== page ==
Monday, February 20, 2012
Thai Customs duties on IP royalties
A recent Nation newspaper article about Thai customs duty treatment of royalties shows how messy this IP related tariff area is. It typically arises in the case of licensed IPR within products. In Indonesia a dispute between Customs and the film industry arose last year, reported here. The issue is when a (typically licensed)product contains IP, such as a trademark appearing on the product, whether royalties are therefore required to be paid to the IP owner; if they are then the dutiable value of the goods is increased and higher duties paid by the importer. World Customs Organisation policy is unclear and so many countries struggle with the issue.
A 2011 Thai Supreme Court case dealt with the matter. A US IP holder licensed a manufacturer and the trademarked goods were imported into Thailand. The Court decided that third party royalties did not need to be added to the Customs value of the imported goods in that case. They looked at various factors including the level of control of the IPR holder over the 3rd party manufacturer. The Supreme Court decided that the circumstances were similar to those in a recent WCO Advisory Opinion, as the licence holder had no direct control over the maker of the goods, and the sales contract had no specific obligation for the Thai importer to pay royalties. It was not a condition of sale of the goods.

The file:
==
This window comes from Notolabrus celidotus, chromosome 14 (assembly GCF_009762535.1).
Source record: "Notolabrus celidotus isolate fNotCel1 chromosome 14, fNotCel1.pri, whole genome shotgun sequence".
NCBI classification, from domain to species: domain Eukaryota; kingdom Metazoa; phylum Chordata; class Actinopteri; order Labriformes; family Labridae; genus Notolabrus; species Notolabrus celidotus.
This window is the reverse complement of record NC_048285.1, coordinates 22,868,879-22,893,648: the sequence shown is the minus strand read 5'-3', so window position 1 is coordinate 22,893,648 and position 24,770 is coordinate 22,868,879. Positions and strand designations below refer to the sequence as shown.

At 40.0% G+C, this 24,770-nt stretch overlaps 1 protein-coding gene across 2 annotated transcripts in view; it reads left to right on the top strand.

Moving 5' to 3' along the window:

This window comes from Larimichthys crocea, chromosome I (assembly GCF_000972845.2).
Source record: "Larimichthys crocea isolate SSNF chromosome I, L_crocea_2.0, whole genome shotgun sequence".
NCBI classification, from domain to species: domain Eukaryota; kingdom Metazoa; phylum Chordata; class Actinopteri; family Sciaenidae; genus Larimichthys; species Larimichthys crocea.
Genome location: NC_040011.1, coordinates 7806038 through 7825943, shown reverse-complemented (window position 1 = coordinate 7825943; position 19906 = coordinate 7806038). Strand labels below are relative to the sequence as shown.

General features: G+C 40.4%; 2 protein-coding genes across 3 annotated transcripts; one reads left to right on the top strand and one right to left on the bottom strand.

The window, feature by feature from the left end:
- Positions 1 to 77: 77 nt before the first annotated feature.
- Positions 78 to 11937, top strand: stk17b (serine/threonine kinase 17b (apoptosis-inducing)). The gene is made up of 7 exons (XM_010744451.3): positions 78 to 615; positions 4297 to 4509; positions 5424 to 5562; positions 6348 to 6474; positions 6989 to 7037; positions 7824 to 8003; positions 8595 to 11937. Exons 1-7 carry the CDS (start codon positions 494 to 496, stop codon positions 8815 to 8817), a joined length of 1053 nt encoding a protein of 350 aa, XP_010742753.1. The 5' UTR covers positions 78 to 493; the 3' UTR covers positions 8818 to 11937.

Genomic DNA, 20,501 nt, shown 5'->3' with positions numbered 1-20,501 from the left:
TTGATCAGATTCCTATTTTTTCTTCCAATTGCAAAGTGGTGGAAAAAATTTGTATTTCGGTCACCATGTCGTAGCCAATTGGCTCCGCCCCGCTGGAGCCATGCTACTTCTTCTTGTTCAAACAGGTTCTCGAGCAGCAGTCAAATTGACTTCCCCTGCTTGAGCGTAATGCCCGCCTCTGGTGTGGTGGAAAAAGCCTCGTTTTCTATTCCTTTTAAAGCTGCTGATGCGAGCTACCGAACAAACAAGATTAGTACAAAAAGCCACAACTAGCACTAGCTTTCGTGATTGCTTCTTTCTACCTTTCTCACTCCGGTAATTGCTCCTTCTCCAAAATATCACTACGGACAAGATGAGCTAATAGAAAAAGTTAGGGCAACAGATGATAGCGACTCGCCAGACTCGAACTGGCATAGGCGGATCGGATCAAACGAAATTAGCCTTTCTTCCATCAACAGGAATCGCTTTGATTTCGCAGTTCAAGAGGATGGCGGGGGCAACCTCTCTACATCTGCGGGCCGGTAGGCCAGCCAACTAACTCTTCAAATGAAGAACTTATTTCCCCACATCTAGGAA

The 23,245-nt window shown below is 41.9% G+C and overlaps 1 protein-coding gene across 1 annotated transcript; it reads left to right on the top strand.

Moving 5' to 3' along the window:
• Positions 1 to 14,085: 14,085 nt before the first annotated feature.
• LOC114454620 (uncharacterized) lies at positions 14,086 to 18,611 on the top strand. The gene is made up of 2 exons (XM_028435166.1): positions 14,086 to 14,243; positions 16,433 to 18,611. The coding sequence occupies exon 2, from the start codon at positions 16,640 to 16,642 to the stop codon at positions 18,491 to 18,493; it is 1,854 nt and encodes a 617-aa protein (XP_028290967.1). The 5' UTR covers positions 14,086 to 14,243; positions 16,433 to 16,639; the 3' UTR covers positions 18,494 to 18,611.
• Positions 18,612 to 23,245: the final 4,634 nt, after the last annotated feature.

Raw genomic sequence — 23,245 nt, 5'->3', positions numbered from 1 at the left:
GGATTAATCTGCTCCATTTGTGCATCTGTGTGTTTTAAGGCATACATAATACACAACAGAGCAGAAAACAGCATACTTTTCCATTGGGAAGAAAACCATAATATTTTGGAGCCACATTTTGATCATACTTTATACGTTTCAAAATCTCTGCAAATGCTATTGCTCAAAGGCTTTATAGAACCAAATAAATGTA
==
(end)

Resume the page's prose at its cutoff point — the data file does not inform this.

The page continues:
But in many cases Thai Customs does determine that royalties are dutiable. Some examples would be if the IP owner controls the manufacturer and can enforce payment of royalties, or where the licensee is obliged to pay a specific royalty.
At present EU and US rules along with WCO guidelines provide examples of when royalties are a condition of sale so become a dutiable addition to the value of the imported product. But at least in Thailand now, importers have a court case to back them up, when Thai customs are insisting on an automatic inclusion of royalties. Other court challenges to Customs decisions may follow.